Shortboards are sexy, sleek looking things that are the definition of surfboard performance.
They easily fit under your arm, they slide into any-size car, and they're what all the guys on the world tour are riding. This makes short boards seem very desirable.
Because of this, a large percentage of surfers either prematurely move down in board size (before they have the ability) or are currently riding boards that are too small for them. You often see surfers strutting down to the waters edge with a small, shiny new board under there arm. They paddle out, still looking great... and then don't catch a single wave in 2 hours.
If you are using a board that is too small, you'll be spending entire sessions watching people around you catch loads of waves while you are missing every wave you paddle for. Frustrating! This could partly be down to your wave reading skills, but there is a good chance poor board selection is creating the low wave count.
Small (low volume) boards are amazing to use if you are at peak surf fitness, can generate your own speed on a wave, and are comfortable with super late takeoffs. If you can't do those things and are riding a small board, you are probably using unsuitable equipment and could be massively slowing down your rate of progression. Some time spent on a larger board could really pay off. Note: a larger board is a board with more volume (float), not necessarily longer.
So what does extra volume do for you?
1) Gives you a higher paddle speed. 2) Helps you glide over fat sections. 3) Gets you into waves earlier. 4) Increases your wave count. 5) Makes the board more forgiving to use (foot placement etc. is not so critical). 6) Makes paddling easier if you are not "paddle fit". 7) Enables the board to carry more speed down the line.
Overall more volume in a board makes surfing easier.
"You can't ride what you can't catch"
Things to consider...
If you are catching less than 60% of the waves that you paddle for it may be worth considering using a bigger (higher volume) board. Once you make the switch you should soon be catching more waves. The more time spent on a bigger board > the more waves you'll catch > the better you get. As you get better (catching 60% + of waves paddled for) you can then get back onto a smaller board.
You May Have To Step Back to Step Forwards
If you are sinking on some waves or just getting sometimes getting left behind, try going back onto a bigger board just for a session or two and see how it feels. During the first surf on a larger board you will probably be catching more waves than you have done in ages, able to make more sections/waves and have the speed to do some turns.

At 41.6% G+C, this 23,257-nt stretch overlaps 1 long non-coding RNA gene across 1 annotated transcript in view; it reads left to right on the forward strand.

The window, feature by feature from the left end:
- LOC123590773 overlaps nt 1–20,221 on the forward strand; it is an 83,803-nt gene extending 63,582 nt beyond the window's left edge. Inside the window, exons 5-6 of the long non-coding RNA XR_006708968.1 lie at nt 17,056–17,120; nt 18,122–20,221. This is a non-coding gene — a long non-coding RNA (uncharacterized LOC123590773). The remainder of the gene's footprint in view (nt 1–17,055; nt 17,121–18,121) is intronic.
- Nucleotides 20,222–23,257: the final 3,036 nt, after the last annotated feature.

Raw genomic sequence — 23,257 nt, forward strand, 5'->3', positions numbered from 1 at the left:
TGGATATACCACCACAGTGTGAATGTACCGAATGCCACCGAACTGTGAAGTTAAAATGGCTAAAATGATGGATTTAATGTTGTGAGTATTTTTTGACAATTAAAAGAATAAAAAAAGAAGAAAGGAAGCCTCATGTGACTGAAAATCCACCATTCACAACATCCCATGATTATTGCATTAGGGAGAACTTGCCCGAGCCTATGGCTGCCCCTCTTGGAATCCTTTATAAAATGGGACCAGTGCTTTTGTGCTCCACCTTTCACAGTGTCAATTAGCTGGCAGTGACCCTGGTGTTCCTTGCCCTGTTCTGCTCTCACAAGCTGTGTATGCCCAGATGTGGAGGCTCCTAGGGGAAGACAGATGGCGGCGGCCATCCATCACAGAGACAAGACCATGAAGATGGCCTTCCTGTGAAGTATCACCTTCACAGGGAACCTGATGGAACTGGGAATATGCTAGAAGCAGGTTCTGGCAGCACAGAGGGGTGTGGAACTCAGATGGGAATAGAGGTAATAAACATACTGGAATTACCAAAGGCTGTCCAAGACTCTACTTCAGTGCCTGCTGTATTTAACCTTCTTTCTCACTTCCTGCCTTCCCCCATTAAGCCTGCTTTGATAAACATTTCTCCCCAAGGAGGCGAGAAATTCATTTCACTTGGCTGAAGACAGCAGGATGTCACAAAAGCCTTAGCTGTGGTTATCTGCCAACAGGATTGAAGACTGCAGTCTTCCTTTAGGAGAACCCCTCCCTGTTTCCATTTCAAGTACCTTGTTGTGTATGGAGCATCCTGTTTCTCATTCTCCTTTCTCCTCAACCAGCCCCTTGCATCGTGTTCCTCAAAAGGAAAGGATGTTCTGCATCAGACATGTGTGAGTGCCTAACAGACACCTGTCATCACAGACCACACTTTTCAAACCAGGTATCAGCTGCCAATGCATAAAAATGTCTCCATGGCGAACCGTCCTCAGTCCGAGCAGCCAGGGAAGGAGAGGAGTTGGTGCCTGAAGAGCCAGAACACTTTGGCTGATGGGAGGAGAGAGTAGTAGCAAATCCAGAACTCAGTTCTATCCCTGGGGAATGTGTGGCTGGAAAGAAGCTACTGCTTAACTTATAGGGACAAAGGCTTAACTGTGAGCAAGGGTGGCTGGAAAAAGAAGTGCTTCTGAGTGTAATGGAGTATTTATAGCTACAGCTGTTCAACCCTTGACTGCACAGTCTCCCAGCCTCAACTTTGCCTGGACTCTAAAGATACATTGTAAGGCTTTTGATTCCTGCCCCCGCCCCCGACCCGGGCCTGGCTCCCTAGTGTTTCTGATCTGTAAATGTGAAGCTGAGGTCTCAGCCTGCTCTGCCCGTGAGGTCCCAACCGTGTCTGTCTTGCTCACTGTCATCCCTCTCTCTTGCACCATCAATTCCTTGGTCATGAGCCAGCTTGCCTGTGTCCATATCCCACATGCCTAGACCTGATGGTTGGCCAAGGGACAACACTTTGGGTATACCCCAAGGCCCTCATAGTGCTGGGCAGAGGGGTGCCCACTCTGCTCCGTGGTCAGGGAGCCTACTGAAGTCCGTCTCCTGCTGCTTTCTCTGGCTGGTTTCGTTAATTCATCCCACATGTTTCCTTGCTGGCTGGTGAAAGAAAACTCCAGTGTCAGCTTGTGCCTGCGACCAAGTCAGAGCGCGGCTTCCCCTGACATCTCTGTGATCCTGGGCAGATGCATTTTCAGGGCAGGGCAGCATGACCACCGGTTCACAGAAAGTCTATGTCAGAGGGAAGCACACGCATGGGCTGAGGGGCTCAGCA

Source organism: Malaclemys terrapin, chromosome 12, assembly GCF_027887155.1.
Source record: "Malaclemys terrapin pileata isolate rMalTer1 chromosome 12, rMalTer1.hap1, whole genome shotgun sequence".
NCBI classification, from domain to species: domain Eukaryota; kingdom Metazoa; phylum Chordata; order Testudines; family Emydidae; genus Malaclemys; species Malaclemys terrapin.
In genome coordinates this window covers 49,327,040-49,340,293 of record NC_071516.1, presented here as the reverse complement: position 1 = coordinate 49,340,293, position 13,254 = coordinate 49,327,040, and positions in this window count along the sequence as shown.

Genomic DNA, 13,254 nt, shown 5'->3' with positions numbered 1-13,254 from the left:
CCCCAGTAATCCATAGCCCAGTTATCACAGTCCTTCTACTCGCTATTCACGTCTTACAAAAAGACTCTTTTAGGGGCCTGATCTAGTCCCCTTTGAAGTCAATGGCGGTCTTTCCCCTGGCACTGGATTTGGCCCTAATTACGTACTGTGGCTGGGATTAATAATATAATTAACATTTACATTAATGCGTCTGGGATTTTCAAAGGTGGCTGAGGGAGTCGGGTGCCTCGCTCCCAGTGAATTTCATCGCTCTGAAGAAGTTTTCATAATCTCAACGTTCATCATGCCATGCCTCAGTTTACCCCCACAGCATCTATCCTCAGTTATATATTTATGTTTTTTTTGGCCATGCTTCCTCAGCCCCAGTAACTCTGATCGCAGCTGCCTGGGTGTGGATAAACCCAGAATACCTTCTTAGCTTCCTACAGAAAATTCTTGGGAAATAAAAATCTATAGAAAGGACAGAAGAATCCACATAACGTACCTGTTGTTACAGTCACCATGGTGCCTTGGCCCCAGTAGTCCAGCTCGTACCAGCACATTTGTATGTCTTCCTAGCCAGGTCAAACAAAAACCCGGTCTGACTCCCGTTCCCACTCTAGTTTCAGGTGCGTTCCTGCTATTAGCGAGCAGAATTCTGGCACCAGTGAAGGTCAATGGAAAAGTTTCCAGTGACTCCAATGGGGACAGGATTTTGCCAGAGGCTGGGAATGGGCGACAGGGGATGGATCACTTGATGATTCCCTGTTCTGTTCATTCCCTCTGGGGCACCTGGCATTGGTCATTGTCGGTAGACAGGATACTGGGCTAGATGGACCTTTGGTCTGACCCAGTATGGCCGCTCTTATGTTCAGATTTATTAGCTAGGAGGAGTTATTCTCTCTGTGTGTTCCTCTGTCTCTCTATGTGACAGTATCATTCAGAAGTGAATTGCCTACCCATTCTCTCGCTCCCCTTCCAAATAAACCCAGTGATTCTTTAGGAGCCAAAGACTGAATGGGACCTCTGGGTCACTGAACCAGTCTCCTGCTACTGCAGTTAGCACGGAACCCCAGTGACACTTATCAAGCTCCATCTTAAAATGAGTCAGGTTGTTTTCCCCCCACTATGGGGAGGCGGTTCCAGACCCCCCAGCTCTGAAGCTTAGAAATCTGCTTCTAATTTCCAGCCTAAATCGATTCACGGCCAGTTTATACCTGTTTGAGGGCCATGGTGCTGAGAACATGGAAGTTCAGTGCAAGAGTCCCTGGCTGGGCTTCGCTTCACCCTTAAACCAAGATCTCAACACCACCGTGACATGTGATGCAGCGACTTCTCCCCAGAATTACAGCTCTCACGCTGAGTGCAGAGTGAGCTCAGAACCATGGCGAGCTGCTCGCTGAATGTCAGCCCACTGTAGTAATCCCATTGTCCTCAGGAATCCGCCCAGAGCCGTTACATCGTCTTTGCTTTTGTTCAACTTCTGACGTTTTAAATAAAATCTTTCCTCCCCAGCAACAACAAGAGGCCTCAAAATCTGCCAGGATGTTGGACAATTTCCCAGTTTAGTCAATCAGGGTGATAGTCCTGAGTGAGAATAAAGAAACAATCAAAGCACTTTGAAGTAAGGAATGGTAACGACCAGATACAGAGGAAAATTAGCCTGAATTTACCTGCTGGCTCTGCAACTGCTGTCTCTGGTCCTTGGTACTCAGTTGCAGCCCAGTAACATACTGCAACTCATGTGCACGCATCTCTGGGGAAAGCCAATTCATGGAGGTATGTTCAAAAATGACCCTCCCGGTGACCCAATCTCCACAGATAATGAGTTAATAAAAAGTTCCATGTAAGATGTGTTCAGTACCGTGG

Remember, If you can turn a big old longboard you can turn anything!! Spending time on a bigger board will always help your surfing in the long run. When you have mastered the "big 'un" and you want to move back down in board size you will actually be able to make the most of the extra maneuverability a smaller board has (maneuverability, duck dives etc.), rather than just languishing in its disadvantages (low paddle speed etc.).
The right time to go onto a different/smaller board is when the board you're riding is holding you back.
If you are surfing small, fat, slow, mushy waves you need to be riding a board with large volume to allow you to catch waves and cruise over fat sections (not steep). If it is big and hollow you may also need a high volume board to get enough paddle speed to get you over the ledge (catching a late steep wave).
Feel The Glide
Longboards or Mini-Mals are a great option for those that don't get the chance to surf often or who are not surf fit because they allow you to maximize the number of waves you can catch per session. The other bonus is they go well in smaller surf which is what most of us deal with day to day at our local spot (OK, I am a bit lucky on this one). Mini-Mal's or Longboards are a perfect board choice to help you get the feel of gliding across a wave and maybe starting to experiment with turning.
Get Your Calculators Out
It's now possible to calculate how much volume you need in a board for your personal weight and ability. Have a go on the volume calculators provided by Channel Island Surfboards (Al Merrick) and Firewire , see if you are currently surfing something close to their recommended volumes. Note: Use these calculators as a guideline and maybe take an average for best results (they vary).
At the end of the day, surfing is about having fun. If you can make it easier for yourself and catch more waves, why not? Get out there on a bigger board! They may not look as sleek and they wont fit in the car, but your surfing will improve more quickly and you'll probably have a far bigger smile on your face at the end of the day!
"Foam Is Your Friend"
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